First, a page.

My dad was masterful at twisting and repurposing scripture to suit himself. He had every angle covered, for himself, that he was golden. He claimed that because he said he'd confessed his sins to God, that not only should be good enough for me but that I was now disobeying God if I didn't (wait for it) forgive too. And say that it was all okay. If he was ever confronted, he just trotted out his pet defense that he was "covered by the blood." 

But it wasn't God he abused. It was me. God is hurt when we are hurt, but God is the only one who got the apology. So I'm confused. If he was wrong, why not apologize to the one he hurt in real time? Because he really didn't see he was wrong. He was covering his ass. People can argue all they want about how bad Catholics confess to a priest and good them go directly to God. Smoke and mirrors. Confessing only to God sins we committed against each other, is just a way to avoid responsibility we have to those we hurt.  It's fire insurance. 

And the abuse didn't stop. So he clearly didn't even see it as wrong, let alone feel sorry.  And he didn't extend God's mercy to me.  He who didn't know the first thing about me, assumed he could read my mind and conscience. He was omniscient. And from Dad-god I got no covering in the blood. for me, it was the full hellfire and brimstone. He told me that I had committed unforgivable sins in premarital sex. I had not told him about this. He assumed it. Talk about your razor blade to the wrists thoughts. 

But he, on the other hand, had had many girlfriends and hookups without benefit of clergy. One was with 17-year-old girl when he was 34. I was 8. He used to take me to her house. So pedophilia, too. And since I was 5, he'd talk to me about how he often planned his suicide. If premarital sex is unforgivable, what does that make suicide? A lot of mixed messages live in my head. So many times I had to talk myself back from the edge. It's so bad that I can't stand the image of God the Father. That's been ruined for me. Poor God. It's not fair, tarred with the same brush. Hopefully, I'll find a way to unsee and unhear those unpleasant associations.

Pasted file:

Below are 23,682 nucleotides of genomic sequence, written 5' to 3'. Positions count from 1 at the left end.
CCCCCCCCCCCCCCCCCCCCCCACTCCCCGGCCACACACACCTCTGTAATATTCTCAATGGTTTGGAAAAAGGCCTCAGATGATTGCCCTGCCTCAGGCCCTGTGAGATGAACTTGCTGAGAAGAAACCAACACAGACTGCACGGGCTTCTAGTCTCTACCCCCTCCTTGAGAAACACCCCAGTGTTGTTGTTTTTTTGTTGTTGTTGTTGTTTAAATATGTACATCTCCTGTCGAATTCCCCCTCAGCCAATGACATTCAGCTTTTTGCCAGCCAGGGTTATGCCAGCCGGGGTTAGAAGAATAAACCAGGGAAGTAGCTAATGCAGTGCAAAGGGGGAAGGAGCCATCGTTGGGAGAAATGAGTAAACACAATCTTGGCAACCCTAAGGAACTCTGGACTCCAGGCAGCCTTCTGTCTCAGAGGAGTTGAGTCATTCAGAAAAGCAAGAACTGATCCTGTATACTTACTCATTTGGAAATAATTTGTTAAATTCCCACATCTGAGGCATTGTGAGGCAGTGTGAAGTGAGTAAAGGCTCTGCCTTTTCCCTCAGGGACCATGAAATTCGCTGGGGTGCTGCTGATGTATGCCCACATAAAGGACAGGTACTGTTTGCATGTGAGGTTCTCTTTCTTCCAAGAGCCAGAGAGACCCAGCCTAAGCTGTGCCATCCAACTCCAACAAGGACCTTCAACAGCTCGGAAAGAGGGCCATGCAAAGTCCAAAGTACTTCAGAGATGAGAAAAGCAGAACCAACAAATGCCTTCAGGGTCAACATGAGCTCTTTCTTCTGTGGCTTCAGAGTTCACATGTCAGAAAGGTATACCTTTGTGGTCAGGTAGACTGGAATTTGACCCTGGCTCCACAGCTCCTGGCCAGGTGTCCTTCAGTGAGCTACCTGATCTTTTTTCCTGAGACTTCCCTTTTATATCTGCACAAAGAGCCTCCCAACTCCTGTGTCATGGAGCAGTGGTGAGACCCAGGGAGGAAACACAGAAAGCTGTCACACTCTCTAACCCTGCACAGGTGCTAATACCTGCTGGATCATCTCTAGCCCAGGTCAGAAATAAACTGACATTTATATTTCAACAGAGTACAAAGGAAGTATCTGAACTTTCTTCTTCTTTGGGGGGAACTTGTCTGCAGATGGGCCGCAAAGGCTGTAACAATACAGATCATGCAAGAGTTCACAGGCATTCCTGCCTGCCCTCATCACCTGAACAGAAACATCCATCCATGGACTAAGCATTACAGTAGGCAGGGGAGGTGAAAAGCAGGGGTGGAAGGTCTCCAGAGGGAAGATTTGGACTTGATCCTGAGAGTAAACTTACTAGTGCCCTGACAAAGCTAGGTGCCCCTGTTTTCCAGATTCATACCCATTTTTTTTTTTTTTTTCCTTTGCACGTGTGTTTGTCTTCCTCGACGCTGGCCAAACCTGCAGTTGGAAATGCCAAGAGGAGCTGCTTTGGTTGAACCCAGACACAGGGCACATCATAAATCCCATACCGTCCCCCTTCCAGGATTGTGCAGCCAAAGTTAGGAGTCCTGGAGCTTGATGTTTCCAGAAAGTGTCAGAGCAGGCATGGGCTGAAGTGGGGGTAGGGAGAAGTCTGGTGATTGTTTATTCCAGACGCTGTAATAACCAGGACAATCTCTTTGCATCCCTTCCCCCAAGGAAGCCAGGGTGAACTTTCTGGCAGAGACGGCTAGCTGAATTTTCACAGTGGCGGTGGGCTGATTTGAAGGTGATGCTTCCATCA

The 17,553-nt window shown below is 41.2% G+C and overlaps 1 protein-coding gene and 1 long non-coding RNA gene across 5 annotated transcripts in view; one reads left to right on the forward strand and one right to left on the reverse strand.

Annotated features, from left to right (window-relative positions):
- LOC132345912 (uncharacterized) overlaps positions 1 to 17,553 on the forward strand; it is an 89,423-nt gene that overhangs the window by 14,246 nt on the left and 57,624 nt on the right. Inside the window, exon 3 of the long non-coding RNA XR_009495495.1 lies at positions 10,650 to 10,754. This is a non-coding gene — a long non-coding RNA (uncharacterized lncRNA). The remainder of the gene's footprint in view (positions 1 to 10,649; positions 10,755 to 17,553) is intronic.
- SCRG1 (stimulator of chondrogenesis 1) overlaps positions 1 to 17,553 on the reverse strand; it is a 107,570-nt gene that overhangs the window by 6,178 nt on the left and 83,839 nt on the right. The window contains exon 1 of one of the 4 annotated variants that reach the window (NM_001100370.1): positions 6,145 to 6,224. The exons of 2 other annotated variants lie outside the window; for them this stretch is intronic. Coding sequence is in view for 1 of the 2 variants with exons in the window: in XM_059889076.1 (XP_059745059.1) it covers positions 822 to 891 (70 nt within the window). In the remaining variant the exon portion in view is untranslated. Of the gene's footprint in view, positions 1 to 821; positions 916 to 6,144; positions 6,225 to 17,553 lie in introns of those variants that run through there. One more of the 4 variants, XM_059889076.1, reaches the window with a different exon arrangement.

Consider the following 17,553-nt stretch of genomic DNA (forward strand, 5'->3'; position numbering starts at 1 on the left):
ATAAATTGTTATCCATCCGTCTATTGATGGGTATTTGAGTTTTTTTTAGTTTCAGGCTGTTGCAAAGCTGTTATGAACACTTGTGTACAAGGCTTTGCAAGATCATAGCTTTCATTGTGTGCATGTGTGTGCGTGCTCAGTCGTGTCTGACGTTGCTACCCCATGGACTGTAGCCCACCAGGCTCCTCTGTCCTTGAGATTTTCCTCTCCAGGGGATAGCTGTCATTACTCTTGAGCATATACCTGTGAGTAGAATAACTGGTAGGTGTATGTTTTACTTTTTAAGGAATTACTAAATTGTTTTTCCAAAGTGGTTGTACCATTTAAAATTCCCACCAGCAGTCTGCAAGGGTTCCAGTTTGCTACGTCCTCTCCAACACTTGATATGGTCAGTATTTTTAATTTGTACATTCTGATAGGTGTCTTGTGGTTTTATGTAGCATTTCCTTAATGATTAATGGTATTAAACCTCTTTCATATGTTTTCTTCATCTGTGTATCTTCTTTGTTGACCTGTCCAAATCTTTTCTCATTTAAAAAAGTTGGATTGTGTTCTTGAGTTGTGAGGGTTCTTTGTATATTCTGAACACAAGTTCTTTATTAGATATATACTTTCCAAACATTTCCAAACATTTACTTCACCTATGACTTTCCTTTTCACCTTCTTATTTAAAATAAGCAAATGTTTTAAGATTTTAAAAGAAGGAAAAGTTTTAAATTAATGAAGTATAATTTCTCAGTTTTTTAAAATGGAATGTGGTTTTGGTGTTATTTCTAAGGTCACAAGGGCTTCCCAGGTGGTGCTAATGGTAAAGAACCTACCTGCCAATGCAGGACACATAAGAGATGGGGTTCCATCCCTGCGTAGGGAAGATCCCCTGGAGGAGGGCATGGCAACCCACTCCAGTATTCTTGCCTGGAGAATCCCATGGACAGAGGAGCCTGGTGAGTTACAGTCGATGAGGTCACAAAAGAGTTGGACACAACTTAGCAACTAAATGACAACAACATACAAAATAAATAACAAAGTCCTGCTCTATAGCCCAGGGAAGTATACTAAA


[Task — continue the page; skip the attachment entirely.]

So on forgiving narcissistic abuse? Why should we? It won't help us heal. That's just a sales pitch to make it look more attractive. Forgiveness is only to make the perpetrator feel better. It drives those of us with CPTSD mad. We should all over ourselves with every breath, already. Expecting ourselves (because we are expected to by others) to perform some magic act to make the abuse all better is torture. 

I don't even think forgiveness, as we define it, is possible. I cannot fix what I didn't break. I am not responsible for that. To try is to invite further pain. It gives an already self-centered person more room to make it all about them. It further arms already dangerous people. It gives manipulators something more to twist and confuse us with. 

But for all this, we pray in the Our Father "forgive us as we forgive." In God's mind, we must be able to forgive or He wouldn't ask it of us. We must be able to forgive safely because God doesn't want us further endangered. So the problem with forgiveness must be in our definition. Which of course it is, if we are getting it from abusive people and abusive systems. 

God says "your ways are not my ways." I take that to mean that many of  our preconceived notions about Him, His will and His expectations are wrong. And if they've been twisted by arrogant, proud, abusers who let's admit it, kinda fancy themselves God, they definitely are wrong. Dead and deadly wrong. 

Forgiveness in God's definition must be something good for us. It really does help us heal. So without further preamble, here's my idea of what God means by forgive. "To accept that the past will never be any different than it was." To accept that what happened, happened. To say, out loud, that what happened, happened. To not excuse, defend, deny, justify. And I also think that a part of forgiving, is knowing what we did and didn't do wrong. Owning what is ours and leaving to others what is theirs. For me, figuring out what ISN'T mine is the harder part. And then doing an authentic act of contrition (confess, repent, apologize and make amends) for what we did wrong. I'll blog more on that tomorrow, for sure.